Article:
The approaches required to capture these variants are already pretty well-known, although they remain expensive and technically challenging. In an ideal world, genome-wide association studies would be truly genome-wide - in other words, they would utilise the entire DNA sequence of all of the patients and controls in the sample to find every possible genetic variant that might contribute to disease. Unfortunately, such an approach is currently out of reach, for several reasons:
Both approaches have their limitations. The success of the candidate gene approach will be constrained by researchers' ability to identify the genes most likely to be involved in a particular disease - but in fact our currently severaly limited understanding of disease genetics is precisely why we need to study this issue in the first place! (In the Nature news piece, Harvard's Steven Hyman memorably describes this approach as "like packing your own lunch box and then looking in the box to see what's in it.") And while chip-based detection of structural variation is rapidly increasing in resolution, it's extremely difficult to determine which of the variants identified in a study are disease-causing and which are harmless polymorphisms - this is currently done probabilistically, by showing that there is an enrichment of new variants in disease cases compared to controls, but this approach cannot tell you which of the identified variants are actually causative.
From psychiatric genetics to genetic psychiatry?
There are several important reasons researchers are interested in the genetics of mental illness: identifying causal genes helps to dissect out the molecular pathways involved in disease, and may help to pull out otherwise invisible sub-types of a disease; studying "extreme" mental phenotypes may illuminate the genetic basis of variation in cognition and personality traits in "normal" people; and, perhaps most importantly, by identifying the genes underlying psychiatric diseases we may be able to target at-risk individuals for monitoring and intervention, potentially heading off severe disease before it takes hold.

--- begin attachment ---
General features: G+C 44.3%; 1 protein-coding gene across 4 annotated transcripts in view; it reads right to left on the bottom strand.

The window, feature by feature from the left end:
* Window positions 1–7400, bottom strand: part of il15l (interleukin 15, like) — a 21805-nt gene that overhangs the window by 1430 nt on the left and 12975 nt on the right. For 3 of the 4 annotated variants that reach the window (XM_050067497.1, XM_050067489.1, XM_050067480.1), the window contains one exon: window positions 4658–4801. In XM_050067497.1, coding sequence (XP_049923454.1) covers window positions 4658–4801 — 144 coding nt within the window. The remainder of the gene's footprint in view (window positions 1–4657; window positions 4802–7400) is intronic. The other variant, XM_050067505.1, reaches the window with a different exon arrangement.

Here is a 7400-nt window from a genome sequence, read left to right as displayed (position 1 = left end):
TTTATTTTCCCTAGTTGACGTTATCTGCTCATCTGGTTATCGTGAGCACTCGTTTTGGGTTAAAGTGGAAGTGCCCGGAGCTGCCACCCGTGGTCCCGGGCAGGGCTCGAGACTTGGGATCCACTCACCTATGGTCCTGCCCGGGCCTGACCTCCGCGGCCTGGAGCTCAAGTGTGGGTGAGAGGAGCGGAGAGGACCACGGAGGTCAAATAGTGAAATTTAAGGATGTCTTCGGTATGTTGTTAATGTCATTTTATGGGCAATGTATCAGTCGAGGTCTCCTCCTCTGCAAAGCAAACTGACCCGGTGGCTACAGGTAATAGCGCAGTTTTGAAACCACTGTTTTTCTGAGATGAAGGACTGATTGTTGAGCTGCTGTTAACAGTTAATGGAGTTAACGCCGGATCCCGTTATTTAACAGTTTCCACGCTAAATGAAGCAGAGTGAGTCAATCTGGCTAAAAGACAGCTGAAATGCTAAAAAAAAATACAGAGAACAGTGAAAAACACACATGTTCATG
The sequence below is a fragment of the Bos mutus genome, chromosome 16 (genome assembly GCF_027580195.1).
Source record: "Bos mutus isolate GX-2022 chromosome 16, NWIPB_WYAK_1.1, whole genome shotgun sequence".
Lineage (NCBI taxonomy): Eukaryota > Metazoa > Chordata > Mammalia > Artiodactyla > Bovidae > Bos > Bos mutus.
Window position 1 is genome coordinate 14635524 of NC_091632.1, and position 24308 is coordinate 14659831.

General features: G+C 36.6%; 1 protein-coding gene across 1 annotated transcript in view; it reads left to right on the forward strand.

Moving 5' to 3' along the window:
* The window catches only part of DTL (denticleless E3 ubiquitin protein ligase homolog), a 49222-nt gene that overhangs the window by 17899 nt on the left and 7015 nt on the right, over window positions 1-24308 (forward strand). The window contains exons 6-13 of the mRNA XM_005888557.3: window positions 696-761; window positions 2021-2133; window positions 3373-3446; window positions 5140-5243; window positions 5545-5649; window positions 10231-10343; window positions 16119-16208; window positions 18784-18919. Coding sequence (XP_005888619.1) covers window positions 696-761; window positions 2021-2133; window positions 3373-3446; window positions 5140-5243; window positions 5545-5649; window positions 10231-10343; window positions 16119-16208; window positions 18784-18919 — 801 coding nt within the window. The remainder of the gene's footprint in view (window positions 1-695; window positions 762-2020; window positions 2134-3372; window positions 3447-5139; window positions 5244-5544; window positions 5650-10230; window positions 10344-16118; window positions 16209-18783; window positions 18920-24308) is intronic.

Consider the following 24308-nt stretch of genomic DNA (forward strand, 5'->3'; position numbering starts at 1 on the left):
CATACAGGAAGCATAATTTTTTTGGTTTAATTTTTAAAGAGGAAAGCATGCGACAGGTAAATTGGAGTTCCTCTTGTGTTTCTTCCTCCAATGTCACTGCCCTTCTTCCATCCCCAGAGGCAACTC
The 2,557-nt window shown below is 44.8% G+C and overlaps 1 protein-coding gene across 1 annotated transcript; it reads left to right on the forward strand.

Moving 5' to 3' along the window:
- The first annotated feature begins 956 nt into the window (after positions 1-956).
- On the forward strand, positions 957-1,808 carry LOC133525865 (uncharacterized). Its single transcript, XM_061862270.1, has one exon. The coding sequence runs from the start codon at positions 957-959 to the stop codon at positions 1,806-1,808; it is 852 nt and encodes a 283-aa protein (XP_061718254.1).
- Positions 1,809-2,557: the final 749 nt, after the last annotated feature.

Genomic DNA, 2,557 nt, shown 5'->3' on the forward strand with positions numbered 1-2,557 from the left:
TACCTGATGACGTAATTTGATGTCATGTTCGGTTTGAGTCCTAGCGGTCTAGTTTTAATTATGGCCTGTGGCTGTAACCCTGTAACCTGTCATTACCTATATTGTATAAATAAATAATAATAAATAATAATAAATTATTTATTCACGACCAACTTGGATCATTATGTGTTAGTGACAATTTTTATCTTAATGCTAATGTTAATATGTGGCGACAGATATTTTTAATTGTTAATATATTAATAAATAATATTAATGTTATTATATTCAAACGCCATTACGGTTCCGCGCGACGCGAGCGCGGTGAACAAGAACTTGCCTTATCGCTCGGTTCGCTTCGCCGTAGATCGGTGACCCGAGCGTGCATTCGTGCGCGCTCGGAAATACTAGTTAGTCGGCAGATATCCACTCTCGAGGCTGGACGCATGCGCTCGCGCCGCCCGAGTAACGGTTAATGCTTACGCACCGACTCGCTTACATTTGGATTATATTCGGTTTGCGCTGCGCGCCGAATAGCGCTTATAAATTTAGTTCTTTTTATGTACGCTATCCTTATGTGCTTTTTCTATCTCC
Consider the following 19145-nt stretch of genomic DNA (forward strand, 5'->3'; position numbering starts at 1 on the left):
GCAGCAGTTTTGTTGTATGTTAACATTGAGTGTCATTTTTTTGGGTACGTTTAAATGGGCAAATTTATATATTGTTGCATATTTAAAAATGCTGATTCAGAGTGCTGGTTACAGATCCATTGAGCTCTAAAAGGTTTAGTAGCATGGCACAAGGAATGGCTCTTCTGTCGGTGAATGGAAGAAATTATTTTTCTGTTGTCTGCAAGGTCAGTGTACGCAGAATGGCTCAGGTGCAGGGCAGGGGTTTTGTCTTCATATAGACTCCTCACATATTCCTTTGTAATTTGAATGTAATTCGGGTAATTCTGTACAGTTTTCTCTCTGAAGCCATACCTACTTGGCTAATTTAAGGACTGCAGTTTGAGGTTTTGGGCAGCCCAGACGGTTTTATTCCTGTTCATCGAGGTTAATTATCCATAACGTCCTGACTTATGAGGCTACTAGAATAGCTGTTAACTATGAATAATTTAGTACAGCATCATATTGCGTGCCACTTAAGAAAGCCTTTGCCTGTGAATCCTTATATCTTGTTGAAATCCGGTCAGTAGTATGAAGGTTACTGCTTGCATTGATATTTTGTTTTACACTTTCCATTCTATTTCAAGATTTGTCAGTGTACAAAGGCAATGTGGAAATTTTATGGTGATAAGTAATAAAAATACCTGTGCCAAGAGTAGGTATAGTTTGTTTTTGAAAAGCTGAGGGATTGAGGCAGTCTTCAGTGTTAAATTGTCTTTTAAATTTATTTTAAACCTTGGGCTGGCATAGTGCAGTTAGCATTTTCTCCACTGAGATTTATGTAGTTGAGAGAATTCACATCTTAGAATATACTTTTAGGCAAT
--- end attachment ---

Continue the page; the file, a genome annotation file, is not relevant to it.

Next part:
In the headlong pursuit of these goals the field of psychiatric genetics has developed an unfortunate reputation built on bold claims made with limited evidence, and literally hundreds of reported associations that have completely failed to stand up to replication. Just a couple of years ago the shiny new tools of large-scale genomics promised an end to this ignoble period in the history of the field; unfortunately, the introduction of larger samples, higher genomic coverage and increased statistical rigour has not brought the desired clarity to the field, but rather seems to have increased the levels of confusion and uncertainty.
If anything, that crucial third goal - using genetic to predict the risk of mental illness - now appears further away than it did just a couple of years ago. Back in early 2007 we didn't have many convincing genetic predictors of mental illness, but at least it was possible to imagine that emerging genomic technologies might identify a small core set of large-effect variants that would help clinicians to predict disease risk. Right now we still don't have many useful genetic predictors, and that illusion of hope is gone.
In summary: while there's no doubt that these conditions do have a strong genetic basis, it's now abundantly clear that this basis is frighteningly complex, with common variants of moderate-to-large effect - the types of variants that would be most useful for risk prediction - being essentially absent. It's going to take many years, massive cohorts, the clever application of new genomic technologies, and a willingness from both neuroscientists and geneticists to listen to one another to move this field forward.
(Brain scan image from Science Photo Library.)
* Thanks to reader Chris for providing me with the citation, which I had carelessly misplaced!
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Posted: 19 Aug 2008 09:38 AM CDT
Blogger, Personal Genome Project participant and Assistant Professor Misha Angrist has a concise and extraordinarily readable article on the current state of personal genomics at Technology Review. Here's the penultimate paragraph:
This is where we are in the era of personal genomics: some modest amusement, a few interesting tidbits, a bit of useful information, but mostly the promise of much better things to come. The more people are allowed--encouraged, even--to experiment, the sooner that promise can be realized.I find myself in complete agreement. Anyone interested in the field should go read the rest.